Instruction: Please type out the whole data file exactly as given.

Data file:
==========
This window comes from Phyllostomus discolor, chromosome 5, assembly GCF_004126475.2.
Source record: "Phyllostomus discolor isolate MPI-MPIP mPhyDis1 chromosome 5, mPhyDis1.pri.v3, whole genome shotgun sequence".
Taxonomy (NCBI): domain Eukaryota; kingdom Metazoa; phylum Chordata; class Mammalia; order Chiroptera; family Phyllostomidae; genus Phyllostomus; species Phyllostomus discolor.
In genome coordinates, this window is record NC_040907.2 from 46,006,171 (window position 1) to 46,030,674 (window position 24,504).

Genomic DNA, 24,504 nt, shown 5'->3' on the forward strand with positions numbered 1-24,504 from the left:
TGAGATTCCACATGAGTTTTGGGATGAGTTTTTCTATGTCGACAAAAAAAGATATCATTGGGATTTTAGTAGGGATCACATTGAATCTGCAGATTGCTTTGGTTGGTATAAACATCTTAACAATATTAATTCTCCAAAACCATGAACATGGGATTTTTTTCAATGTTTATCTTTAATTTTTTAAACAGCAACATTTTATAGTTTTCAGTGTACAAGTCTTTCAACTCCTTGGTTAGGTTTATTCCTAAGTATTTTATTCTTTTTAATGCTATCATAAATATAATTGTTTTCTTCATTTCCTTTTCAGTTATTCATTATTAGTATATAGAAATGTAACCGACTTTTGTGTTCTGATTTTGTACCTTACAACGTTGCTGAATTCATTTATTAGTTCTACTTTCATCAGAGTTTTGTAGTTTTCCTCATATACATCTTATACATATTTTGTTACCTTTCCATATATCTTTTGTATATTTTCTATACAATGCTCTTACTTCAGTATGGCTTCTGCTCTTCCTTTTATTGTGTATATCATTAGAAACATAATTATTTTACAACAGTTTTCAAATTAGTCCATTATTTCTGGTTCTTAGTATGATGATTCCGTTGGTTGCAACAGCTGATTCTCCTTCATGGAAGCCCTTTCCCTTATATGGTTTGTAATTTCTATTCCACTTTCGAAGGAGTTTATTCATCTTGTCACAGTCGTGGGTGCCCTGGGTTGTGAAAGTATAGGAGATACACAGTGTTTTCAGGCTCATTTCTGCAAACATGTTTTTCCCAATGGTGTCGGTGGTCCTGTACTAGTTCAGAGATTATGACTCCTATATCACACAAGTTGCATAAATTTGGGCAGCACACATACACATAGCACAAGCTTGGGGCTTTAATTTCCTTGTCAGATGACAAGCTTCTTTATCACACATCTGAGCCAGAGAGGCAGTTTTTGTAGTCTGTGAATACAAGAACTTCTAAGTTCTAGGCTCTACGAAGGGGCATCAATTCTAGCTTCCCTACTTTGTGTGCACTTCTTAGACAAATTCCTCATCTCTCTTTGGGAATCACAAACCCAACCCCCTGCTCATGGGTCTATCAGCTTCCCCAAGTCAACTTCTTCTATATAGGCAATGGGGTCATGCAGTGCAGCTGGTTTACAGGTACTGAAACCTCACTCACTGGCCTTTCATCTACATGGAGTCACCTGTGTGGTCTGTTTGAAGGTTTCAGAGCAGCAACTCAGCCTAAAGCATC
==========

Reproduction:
This window comes from Phyllostomus discolor, chromosome 5, assembly GCF_004126475.2.
Source record: "Phyllostomus discolor isolate MPI-MPIP mPhyDis1 chromosome 5, mPhyDis1.pri.v3, whole genome shotgun sequence".
Taxonomy (NCBI): domain Eukaryota; kingdom Metazoa; phylum Chordata; class Mammalia; order Chiroptera; family Phyllostomidae; genus Phyllostomus; species Phyllostomus discolor.
In genome coordinates, this window is record NC_040907.2 from 46,006,171 (window position 1) to 46,030,674 (window position 24,504).

Genomic DNA, 24,504 nt, shown 5'->3' on the forward strand with positions numbered 1-24,504 from the left:
TGAGATTCCACATGAGTTTTGGGATGAGTTTTTCTATGTCGACAAAAAAAGATATCATTGGGATTTTAGTAGGGATCACATTGAATCTGCAGATTGCTTTGGTTGGTATAAACATCTTAACAATATTAATTCTCCAAAACCATGAACATGGGATTTTTTTCAATGTTTATCTTTAATTTTTTAAACAGCAACATTTTATAGTTTTCAGTGTACAAGTCTTTCAACTCCTTGGTTAGGTTTATTCCTAAGTATTTTATTCTTTTTAATGCTATCATAAATATAATTGTTTTCTTCATTTCCTTTTCAGTTATTCATTATTAGTATATAGAAATGTAACCGACTTTTGTGTTCTGATTTTGTACCTTACAACGTTGCTGAATTCATTTATTAGTTCTACTTTCATCAGAGTTTTGTAGTTTTCCTCATATACATCTTATACATATTTTGTTACCTTTCCATATATCTTTTGTATATTTTCTATACAATGCTCTTACTTCAGTATGGCTTCTGCTCTTCCTTTTATTGTGTATATCATTAGAAACATAATTATTTTACAACAGTTTTCAAATTAGTCCATTATTTCTGGTTCTTAGTATGATGATTCCGTTGGTTGCAACAGCTGATTCTCCTTCATGGAAGCCCTTTCCCTTATATGGTTTGTAATTTCTATTCCACTTTCGAAGGAGTTTATTCATCTTGTCACAGTCGTGGGTGCCCTGGGTTGTGAAAGTATAGGAGATACACAGTGTTTTCAGGCTCATTTCTGCAAACATGTTTTTCCCAATGGTGTCGGTGGTCCTGTACTAGTTCAGAGATTATGACTCCTATATCACACAAGTTGCATAAATTTGGGCAGCACACATACACATAGCACAAGCTTGGGGCTTTAATTTCCTTGTCAGATGACAAGCTTCTTTATCACACATCTGAGCCAGAGAGGCAGTTTTTGTAGTCTGTGAATACAAGAACTTCTAAGTTCTAGGCTCTACGAAGGGGCATCAATTCTAGCTTCCCTACTTTGTGTGCACTTCTTAGACAAATTCCTCATCTCTCTTTGGGAATCACAAACCCAACCCCCTGCTCATGGGTCTATCAGCTTCCCCAAGTCAACTTCTTCTATATAGGCAATGGGGTCATGCAGTGCAGCTGGTTTACAGGTACTGAAACCTCACTCACTGGCCTTTCATCTACATGGAGTCACCTGTGTGGTCTGTTTGAAGGTTTCAGAGCAGCAACTCAGCCTAAAGCATC